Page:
- Clinical science
Pulmonary hypertension (PH) is elevated pressure in the pulmonary arteries ≥ 25 mm Hg at rest. It can be idiopathic or due to chronic pulmonary (e.g., COPD, chronic sleep apnea) and/or cardiac disease (e.g., mitral valve disease). Over time, the rise in pressure may result in structural changes (e.g., dilation or hypertrophy) or impaired function of the right ventricle. If these changes are secondary to diseases of the lungs or the pulmonary artery system, the condition is referred to as cor pulmonale. While PH and cor pulmonale are often asymptomatic in early stages, symptoms like dyspnea on exertion, fatigue, cyanosis, and syncope appear in later stages. In decompensated cor pulmonale, the risk of arrhythmias and death is high. Echocardiograms are used as an initial non-invasive test to estimate the pulmonary artery pressure and to demonstrate an altered structure of the right ventricle. Right heart catheterization provides the definite diagnosis and the exact mean pulmonary arterial pressure (mPAP). Treatment mainly consists of management of the underlying causes of PH and cor pulmonale. Supplemental oxygen, pulmonary vasodilators, and diuretics may be given to reduce pulmonary artery hypertension and improve blood oxygenation. Lung transplantation is the treatment of last resort in refractory cases.
- Pulmonary hypertension: chronically elevated mean pulmonary arterial pressure (mPAP) at rest ≥ 25 mm Hg (normal: 10–14 mm Hg); due to chronic pulmonary and/or cardiac disease or unknown reasons (idiopathic form)
- Cor pulmonale: altered structure (hypertrophy, dilation) or impaired function of the right ventricle caused by pulmonary hypertension resulting from a primary disorder of the respiratory or pulmonary artery system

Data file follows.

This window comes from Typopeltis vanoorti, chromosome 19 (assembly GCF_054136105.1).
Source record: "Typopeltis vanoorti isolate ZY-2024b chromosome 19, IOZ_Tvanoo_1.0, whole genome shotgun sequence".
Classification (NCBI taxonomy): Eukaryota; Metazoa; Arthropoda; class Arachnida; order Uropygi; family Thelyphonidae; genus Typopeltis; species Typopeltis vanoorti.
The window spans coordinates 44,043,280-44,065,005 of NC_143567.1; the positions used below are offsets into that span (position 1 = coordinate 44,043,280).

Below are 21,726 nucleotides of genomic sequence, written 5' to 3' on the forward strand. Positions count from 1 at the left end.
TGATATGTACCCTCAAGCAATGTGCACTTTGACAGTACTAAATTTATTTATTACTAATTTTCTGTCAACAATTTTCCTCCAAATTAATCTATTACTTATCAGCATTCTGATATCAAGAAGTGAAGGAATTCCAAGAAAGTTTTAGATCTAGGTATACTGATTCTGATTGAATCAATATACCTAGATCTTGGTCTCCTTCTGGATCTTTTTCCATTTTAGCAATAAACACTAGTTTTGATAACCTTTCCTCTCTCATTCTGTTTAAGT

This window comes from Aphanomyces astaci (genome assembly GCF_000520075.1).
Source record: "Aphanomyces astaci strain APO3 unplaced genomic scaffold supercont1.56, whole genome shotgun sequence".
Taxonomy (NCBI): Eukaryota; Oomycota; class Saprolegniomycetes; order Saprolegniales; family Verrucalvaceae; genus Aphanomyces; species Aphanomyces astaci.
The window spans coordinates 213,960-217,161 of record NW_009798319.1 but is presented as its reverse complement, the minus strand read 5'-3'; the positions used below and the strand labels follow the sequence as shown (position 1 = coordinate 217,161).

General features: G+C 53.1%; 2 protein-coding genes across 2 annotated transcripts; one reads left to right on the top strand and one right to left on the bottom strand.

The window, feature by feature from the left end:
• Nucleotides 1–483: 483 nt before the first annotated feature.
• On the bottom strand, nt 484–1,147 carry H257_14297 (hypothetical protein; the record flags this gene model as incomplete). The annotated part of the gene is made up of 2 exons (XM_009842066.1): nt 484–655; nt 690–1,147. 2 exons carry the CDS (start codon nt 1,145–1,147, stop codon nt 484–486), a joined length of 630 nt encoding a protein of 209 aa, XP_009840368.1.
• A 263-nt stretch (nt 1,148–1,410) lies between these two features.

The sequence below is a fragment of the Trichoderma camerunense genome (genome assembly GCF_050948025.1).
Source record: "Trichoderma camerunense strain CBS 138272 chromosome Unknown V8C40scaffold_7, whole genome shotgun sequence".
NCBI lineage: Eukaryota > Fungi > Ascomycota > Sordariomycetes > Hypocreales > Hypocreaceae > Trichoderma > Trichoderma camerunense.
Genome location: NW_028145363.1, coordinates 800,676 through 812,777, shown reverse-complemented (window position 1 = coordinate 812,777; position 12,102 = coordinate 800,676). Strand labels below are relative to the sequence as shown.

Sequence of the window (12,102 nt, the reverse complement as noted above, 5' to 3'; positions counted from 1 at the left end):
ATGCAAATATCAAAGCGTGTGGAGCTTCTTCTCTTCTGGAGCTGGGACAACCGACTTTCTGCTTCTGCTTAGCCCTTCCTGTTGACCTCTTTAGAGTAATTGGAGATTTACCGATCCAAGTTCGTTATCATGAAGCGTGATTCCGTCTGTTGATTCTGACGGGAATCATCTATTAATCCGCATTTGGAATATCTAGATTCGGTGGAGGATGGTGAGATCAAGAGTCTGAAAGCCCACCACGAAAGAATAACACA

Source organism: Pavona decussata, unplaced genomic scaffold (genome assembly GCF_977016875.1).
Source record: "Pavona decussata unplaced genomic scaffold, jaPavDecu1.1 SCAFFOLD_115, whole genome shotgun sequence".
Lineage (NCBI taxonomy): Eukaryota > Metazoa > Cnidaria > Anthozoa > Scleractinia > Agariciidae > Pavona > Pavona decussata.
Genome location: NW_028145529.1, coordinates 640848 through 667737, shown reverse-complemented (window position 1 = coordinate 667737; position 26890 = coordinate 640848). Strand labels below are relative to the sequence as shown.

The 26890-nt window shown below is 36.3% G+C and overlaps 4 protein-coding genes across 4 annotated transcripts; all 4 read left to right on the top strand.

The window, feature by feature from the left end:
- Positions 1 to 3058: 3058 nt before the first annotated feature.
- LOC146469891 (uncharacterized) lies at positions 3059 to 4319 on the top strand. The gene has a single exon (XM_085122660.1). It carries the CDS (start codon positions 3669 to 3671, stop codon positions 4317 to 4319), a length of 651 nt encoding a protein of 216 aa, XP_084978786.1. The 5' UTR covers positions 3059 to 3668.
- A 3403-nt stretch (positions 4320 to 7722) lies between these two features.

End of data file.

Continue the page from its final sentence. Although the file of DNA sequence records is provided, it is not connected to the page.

Classification of pulmonary hypertension (WHO) by cause
- Group 1: Pulmonary arterial hypertension (PAH)
- Group 2: Left heart disease (e.g. ,
Group 3: Chronic lung diseases and/or hypoxemia
- Group 4: Chronic thromboembolic occlusion of the pulmonary vessels
- Group 5: Unclear multifactorial mechanisms
Chronic pulmonary and cardiac diseases can lead to pulmonary hypertension!
Chronic form: diseases of the airway, pulmonary vasculature, and chest wall
- Idiopathic pulmonary arterial hypertension
- Life-threatening acute form is almost always due to acute massive .
Increased pulmonary vascular resistance
- Occlusive vasculopathy; (idiopathic pulmonary arterial hypertension (IPAH) , )
- Perivascular parenchymal changes (e.g., , )
- Hypoxic pulmonary vasoconstriction (e.g., , )
- Inflammation (e.g., intima → thickened endothelial wall ) → increased inflammatory cell infiltration of
- PAH associated with endothelial dysfunction: ↑ endothelin → vasoconstriction 
Increased pulmonary venous pressure
- Volume or pressure overload from left-sided heart disease (e.g. )
- Increased pulmonary blood flow
- Often asymptomatic in early stages
- Dyspnea and/or syncope on exertion (due to an inadequate increase in cardiac output during exercise because of increased pulmonary vascular resistance)
- Chest pain
- Clinical features of underlying etiology
- Less common
- Physical examination
Clinical symptoms may be inconspicuous, especially, in early stages (the symptoms of underlying diseases such as COPD may eclipse those of PH)!
- Doppler echocardiography (best initial test)
- (confirmatory test)
- Electrocardiography: right axis deviation due to right ventricular hypertrophy
- Chest x-ray
Initial therapy should be directed at the underlying cause of PH or cor pulmonale. Patients with persistent pulmonary hypertension and cor pulmonale despite treatment of the underlying cause should be evaluated for pulmonary vasodilator therapy in a specialized center.
- Treatment of the underlying cause
- Additional treatment
- Patients who are refractory to medical treatment
- In acute cor pulmonale: see treatment of “ ”
Therapy should be initiated early before irreversible changes in the pulmonary vessels occur!